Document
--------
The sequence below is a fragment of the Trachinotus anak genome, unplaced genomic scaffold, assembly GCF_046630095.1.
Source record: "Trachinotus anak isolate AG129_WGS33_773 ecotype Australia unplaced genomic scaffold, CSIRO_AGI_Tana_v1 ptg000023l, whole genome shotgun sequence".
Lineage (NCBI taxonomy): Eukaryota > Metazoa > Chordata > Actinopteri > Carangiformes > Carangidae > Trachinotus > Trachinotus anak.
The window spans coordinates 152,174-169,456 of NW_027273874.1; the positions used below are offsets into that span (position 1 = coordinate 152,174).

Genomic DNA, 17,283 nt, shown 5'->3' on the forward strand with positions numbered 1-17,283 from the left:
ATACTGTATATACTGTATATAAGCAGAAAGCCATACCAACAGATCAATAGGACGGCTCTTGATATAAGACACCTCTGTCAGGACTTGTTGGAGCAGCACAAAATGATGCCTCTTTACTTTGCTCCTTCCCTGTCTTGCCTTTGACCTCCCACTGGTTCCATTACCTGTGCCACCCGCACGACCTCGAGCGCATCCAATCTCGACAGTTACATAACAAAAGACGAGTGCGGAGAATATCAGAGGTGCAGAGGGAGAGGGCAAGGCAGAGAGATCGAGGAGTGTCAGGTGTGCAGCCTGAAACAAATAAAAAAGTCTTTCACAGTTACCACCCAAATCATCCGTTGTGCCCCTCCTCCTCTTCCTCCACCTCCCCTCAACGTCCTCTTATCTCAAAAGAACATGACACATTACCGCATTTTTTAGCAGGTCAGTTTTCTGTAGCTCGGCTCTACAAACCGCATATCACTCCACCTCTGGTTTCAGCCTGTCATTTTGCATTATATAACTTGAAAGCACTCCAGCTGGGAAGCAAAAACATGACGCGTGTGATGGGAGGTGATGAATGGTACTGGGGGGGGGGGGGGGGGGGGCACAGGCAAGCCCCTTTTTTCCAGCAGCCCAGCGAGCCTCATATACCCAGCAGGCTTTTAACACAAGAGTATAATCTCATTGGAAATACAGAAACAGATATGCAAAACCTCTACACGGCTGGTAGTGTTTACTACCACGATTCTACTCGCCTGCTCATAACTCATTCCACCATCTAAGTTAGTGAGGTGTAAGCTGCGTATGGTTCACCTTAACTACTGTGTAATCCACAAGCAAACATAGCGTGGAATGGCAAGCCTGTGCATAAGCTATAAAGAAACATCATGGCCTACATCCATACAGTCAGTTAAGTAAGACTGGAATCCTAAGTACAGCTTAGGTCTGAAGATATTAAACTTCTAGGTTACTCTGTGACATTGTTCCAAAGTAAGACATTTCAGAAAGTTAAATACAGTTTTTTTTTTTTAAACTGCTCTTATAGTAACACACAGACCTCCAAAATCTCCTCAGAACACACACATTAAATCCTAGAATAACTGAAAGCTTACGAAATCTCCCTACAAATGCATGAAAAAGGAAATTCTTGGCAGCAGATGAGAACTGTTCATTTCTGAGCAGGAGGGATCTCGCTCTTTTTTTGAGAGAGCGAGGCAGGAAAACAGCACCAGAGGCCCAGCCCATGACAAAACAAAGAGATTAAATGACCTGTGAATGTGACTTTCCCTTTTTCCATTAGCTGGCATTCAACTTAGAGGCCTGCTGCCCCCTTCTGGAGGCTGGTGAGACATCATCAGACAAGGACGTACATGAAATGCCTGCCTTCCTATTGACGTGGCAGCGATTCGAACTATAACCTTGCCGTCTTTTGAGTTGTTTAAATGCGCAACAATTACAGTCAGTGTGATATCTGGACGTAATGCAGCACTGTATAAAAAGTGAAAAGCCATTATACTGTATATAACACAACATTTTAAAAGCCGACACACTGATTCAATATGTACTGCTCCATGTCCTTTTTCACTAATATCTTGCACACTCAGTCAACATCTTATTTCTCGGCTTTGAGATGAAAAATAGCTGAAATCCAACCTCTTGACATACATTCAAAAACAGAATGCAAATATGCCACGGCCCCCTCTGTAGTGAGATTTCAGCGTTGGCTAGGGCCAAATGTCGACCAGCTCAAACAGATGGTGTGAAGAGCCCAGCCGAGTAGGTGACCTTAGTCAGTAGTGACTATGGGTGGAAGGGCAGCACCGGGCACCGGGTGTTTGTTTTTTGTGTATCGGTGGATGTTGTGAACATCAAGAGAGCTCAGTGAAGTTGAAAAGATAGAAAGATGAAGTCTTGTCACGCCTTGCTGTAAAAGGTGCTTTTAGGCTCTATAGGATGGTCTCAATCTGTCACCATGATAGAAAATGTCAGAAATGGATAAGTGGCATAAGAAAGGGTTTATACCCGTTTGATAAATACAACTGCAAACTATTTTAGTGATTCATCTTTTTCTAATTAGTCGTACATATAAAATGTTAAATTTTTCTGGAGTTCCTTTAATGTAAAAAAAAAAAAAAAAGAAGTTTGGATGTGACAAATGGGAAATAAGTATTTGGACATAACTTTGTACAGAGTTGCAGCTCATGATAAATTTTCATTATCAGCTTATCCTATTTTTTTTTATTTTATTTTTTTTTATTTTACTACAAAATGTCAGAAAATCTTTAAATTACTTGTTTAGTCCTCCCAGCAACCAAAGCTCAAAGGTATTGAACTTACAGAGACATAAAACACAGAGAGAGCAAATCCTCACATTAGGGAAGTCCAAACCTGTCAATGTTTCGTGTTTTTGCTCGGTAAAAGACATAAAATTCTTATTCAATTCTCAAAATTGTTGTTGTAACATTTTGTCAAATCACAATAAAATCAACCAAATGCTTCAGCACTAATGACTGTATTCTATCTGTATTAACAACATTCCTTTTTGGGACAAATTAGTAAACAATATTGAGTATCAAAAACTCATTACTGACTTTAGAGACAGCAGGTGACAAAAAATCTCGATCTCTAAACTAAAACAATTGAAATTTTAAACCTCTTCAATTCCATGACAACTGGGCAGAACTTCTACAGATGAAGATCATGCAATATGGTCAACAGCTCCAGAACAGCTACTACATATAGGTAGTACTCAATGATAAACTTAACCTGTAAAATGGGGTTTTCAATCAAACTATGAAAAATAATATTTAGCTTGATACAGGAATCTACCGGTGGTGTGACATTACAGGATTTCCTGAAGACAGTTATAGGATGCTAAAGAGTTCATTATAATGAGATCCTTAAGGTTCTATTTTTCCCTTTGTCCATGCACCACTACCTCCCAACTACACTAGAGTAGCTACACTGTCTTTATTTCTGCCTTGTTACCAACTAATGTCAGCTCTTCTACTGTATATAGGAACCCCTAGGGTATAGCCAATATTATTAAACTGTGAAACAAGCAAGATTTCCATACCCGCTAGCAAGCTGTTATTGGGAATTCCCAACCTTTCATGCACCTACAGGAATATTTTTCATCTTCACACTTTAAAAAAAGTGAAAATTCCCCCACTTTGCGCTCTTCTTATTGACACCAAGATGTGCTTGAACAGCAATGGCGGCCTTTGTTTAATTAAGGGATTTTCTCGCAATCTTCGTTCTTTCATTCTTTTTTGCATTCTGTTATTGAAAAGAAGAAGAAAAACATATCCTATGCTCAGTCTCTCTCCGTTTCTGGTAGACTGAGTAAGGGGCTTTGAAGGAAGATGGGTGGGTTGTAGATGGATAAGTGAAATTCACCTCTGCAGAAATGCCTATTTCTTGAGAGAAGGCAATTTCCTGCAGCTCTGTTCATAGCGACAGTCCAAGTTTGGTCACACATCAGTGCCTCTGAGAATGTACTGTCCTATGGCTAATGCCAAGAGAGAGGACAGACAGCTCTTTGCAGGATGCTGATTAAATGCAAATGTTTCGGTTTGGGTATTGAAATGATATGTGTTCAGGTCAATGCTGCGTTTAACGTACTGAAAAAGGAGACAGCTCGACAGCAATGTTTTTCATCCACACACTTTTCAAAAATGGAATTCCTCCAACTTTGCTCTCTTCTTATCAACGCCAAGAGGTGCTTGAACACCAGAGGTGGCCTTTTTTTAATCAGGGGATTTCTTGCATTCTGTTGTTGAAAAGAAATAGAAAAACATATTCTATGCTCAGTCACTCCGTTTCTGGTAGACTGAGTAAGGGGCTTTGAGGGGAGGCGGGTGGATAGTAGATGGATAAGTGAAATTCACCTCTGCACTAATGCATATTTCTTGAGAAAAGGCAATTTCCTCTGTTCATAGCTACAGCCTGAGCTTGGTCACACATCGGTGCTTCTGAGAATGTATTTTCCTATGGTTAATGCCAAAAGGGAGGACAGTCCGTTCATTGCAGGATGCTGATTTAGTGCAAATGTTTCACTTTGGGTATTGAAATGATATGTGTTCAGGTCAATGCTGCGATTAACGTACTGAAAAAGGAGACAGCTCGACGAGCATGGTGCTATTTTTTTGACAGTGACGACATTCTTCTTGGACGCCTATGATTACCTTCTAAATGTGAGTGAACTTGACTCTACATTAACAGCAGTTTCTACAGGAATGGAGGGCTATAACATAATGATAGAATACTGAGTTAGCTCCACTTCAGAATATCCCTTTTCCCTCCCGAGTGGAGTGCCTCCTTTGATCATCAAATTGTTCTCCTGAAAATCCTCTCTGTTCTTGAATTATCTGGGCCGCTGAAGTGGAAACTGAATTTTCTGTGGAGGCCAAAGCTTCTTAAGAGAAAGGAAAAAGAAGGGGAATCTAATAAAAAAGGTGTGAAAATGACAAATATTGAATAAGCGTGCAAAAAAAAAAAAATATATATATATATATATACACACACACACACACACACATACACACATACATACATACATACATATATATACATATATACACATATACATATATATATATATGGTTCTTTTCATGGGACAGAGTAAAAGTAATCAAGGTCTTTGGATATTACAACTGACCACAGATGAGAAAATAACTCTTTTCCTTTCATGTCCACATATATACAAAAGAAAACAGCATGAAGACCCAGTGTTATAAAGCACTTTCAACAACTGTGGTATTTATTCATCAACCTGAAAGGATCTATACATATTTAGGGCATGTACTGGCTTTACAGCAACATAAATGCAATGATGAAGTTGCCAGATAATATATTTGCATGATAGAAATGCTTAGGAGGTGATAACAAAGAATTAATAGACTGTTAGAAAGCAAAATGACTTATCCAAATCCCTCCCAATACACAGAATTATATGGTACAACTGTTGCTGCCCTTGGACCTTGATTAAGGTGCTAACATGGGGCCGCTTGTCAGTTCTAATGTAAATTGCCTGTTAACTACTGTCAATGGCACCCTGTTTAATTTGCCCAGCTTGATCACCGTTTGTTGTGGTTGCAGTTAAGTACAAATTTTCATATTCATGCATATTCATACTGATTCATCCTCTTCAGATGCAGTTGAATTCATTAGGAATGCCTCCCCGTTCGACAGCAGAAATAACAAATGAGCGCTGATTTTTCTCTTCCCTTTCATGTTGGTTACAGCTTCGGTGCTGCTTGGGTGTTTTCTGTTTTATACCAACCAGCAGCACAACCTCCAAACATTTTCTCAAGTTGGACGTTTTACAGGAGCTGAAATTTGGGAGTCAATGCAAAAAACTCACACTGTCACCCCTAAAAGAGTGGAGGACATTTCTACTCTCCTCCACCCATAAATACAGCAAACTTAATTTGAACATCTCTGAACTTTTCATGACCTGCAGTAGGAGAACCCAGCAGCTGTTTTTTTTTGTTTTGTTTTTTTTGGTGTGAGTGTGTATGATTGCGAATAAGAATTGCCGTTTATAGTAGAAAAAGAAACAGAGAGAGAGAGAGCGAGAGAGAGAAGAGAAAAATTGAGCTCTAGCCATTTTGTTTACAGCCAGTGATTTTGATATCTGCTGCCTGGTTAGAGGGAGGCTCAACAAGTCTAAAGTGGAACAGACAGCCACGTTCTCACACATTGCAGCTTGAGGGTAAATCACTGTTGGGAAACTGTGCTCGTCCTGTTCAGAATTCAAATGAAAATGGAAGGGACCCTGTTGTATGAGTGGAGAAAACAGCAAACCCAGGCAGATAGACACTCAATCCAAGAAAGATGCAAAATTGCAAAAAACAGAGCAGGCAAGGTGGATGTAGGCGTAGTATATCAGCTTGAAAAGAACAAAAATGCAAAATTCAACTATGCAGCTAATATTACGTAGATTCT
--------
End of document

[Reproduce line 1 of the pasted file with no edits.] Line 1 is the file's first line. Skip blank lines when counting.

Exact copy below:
The sequence below is a fragment of the Trachinotus anak genome, unplaced genomic scaffold, assembly GCF_046630095.1.